Actuation of a robot is powered by a drive train – a mechanical cluster including the motors, gear control unit, driving belts, axles, wheels, and mechanical exoskeletal limbs – all such mechanical components help support the locomotion of a robotic structure.
The motor is considered the heart of a robot and is the main driving force behind moving an artificial structure. Complex robots are constructed with three main types of motors: the direct current (DC) motor, the Servo motor, and the Stepper motor. For the scope of this article, attention will focus on the DC motor, structural components to the DC motor, and the functional principles to this component.
Direct Current Motor
A basic DC motor runs on a direct electrical current supplied from a battery or AC wall current. The direct current provides electrical energy for the motor and helps rotate the drive shaft. The following video animates the principles to a DC motor and demonstrates how this component works.
At an electromechanical level, the DC motor is designed to convert the electrical current into energy that will drive the mechanics to a robot by applying a certain degree of torque to the motor shaft.
Typically, a permanent magnet DC motor is used in the design and construction of robots. Stators and rotors make up main functional parts to a DC motor. The torque on the motor shaft is manipulated by the electromagnetic flux in the stator.
Permanent Magnet Direct Current Motor
With permanent magnet DC motors, the magnet uses an electrical current to create a magnetic field to drive the motor.
Permanent magnetic DC motors that are made up of an iron core have an armature shaft (an electrical component) that rotates within a certain quantity of magnetism.
The magnet used in this motor is made out of earth alloys, though some magnets used for this purpose can be made out of ceramic and alnico (a type of iron alloy).
An iron rotor designed with slots helps wind the rotor and stator. To put this into context when considering the speed and movement of a robotic machine, as the speed of the DC motor increases, the movement of force starts to fall.
It is quite common for conventional DC motors to use an iron core permanent magnet, but these motors are designed to have teeth to power the winding motion of the DC motor, though this can lead to a torque ripple.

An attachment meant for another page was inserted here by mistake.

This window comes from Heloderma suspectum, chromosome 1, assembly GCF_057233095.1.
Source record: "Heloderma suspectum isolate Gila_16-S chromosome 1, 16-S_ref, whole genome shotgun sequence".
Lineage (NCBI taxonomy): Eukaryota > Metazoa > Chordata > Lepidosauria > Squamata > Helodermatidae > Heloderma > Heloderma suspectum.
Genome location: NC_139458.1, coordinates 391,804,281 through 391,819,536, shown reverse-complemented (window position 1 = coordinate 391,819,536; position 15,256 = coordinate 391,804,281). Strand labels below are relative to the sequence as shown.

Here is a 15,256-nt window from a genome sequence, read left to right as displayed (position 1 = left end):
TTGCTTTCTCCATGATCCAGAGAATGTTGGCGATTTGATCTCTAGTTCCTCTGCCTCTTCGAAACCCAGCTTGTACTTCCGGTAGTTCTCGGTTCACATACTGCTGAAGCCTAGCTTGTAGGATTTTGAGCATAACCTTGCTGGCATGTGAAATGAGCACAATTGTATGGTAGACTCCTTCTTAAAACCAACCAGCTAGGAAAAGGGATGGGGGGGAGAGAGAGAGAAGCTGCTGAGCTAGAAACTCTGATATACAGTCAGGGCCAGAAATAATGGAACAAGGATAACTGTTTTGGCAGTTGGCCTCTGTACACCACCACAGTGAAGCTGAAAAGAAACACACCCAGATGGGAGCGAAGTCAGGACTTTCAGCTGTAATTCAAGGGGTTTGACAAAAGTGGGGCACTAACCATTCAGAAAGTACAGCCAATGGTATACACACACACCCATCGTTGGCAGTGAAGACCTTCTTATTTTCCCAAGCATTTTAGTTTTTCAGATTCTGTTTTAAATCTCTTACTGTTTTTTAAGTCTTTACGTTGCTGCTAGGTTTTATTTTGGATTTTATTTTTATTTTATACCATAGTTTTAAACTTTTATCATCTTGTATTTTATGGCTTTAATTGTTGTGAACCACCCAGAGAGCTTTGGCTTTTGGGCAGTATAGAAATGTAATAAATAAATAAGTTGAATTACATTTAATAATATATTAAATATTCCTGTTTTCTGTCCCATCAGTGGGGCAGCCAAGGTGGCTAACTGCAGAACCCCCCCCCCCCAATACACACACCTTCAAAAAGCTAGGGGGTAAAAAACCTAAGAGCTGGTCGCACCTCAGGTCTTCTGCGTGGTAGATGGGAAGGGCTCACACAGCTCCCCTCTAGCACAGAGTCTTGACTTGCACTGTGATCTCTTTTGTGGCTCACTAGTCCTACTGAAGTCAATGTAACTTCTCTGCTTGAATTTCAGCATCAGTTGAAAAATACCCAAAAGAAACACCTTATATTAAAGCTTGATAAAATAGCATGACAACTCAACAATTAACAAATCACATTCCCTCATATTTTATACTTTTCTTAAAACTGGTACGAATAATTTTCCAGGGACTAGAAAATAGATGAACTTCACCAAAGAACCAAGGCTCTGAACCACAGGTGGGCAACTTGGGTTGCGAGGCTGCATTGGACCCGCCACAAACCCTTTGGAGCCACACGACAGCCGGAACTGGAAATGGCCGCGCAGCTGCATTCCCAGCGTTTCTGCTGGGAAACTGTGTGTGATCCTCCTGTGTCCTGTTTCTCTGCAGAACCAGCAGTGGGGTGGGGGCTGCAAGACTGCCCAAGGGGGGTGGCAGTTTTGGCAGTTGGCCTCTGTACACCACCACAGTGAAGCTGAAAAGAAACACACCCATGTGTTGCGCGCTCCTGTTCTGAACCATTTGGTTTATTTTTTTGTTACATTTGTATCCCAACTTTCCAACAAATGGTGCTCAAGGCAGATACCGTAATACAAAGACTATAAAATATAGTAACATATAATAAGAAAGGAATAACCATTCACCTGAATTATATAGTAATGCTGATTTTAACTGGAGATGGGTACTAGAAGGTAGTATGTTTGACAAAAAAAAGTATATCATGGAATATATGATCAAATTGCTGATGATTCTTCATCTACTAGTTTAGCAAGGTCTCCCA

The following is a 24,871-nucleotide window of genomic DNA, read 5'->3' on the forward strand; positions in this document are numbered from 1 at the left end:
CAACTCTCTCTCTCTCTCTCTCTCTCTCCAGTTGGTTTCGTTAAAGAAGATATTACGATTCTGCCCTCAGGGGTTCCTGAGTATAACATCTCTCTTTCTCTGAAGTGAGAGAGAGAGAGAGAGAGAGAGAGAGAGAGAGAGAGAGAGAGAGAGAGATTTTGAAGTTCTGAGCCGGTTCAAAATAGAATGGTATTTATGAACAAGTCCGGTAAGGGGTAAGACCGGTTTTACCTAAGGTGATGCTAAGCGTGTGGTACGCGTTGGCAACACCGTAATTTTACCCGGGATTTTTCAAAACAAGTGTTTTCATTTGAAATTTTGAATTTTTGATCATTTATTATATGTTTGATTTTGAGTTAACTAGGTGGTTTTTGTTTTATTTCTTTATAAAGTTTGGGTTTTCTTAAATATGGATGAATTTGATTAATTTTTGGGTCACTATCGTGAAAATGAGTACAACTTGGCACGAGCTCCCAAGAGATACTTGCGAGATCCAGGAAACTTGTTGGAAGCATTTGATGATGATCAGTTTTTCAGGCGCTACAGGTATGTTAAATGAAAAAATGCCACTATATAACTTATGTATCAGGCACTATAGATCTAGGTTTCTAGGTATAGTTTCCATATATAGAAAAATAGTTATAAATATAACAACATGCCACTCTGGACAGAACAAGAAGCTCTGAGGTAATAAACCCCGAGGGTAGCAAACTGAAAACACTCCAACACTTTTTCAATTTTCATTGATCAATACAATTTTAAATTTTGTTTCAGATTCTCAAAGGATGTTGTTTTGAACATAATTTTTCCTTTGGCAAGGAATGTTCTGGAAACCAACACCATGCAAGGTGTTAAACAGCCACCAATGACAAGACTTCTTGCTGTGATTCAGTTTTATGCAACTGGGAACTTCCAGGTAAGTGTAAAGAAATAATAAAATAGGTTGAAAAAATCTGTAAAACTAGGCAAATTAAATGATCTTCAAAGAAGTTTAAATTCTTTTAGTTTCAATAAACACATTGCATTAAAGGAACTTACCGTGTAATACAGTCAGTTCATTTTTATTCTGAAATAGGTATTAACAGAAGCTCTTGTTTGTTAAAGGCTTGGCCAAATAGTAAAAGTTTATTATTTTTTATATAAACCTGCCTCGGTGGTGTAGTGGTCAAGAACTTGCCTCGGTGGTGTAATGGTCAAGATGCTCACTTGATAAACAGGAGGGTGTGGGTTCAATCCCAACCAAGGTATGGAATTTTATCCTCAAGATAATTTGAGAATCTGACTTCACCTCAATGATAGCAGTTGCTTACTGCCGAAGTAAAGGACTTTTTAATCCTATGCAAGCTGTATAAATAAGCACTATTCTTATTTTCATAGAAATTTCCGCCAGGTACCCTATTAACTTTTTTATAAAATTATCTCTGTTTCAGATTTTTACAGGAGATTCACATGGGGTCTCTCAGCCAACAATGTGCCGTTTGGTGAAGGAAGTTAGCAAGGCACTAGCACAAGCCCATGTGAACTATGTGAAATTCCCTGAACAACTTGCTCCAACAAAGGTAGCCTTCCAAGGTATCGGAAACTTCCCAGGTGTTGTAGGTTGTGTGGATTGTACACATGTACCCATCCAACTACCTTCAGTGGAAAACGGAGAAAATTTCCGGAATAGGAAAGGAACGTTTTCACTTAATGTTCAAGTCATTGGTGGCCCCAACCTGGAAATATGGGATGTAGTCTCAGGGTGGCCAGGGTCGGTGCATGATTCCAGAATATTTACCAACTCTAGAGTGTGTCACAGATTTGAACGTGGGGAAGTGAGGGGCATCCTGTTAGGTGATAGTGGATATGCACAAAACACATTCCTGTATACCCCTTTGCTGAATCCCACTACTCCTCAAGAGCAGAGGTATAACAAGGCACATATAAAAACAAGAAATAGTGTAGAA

The teeth to the iron core result in a start and stop function to allow for precision in the locomotion of a robot, but this clogging will cause vibration and noise.
Coreless Direct Current Motors
Maxon Motor has designed a DC motor that eliminates the need for an iron core. The Maxon DC motor still retains the three main functional components to the DC motor: the stator, which has a permanent magnet at the centre of the motor; and the rotor that has a winding component connected to a shaft via a plate.
The shaft to this motor is positioned using ball bearings. The winding component moves and collects air gaps between the magnet component and the housing (a component that allows for magnet return).
The brush system to this motor is made out of graphite that feeds conductivity via electrical motor connections.
One of the main advantages to the ironless DC motor is the elimination of magnet teeth resulting in a smoother running of the DC motor at varying speeds with the added advantage of eliminating vibrations and noise – a DC motor allow for better control of rota positioning and better-controlled behavior of the robot.
DC motors are manufactured in a range of sizes and ideal for their application in robotic structures because they are capable of carrying a particular load with a high torque-to-volume ratio.
In order for the DC motor to work efficiently with the wheel and extremities to the robot, this component needs to be connected to a gear box, belt, and chains that will collectively drive robot articulation.
The video below demonstrates an example of how DC motors have been used in WiFi robot construction. In comparison to hydraulic and pneumatic drives, the DC motor can provide clean drives and this can help with precise repeatability of movement.
Sources and Further Reading
- Branwyn, G. Absolute Beginner’s Guide to Building Robots. USA, Indianapolis: QuePublishing.
- Deb, S.R., Deb, S. (2010). Robotics Technology and Flexible Automation. New Delhi: Tate McGraw Hill.
- Maxon DC motor. Permanent magnet DC motor with coreless winding. Maxon motor ag, www.maxonmotor.com/academy.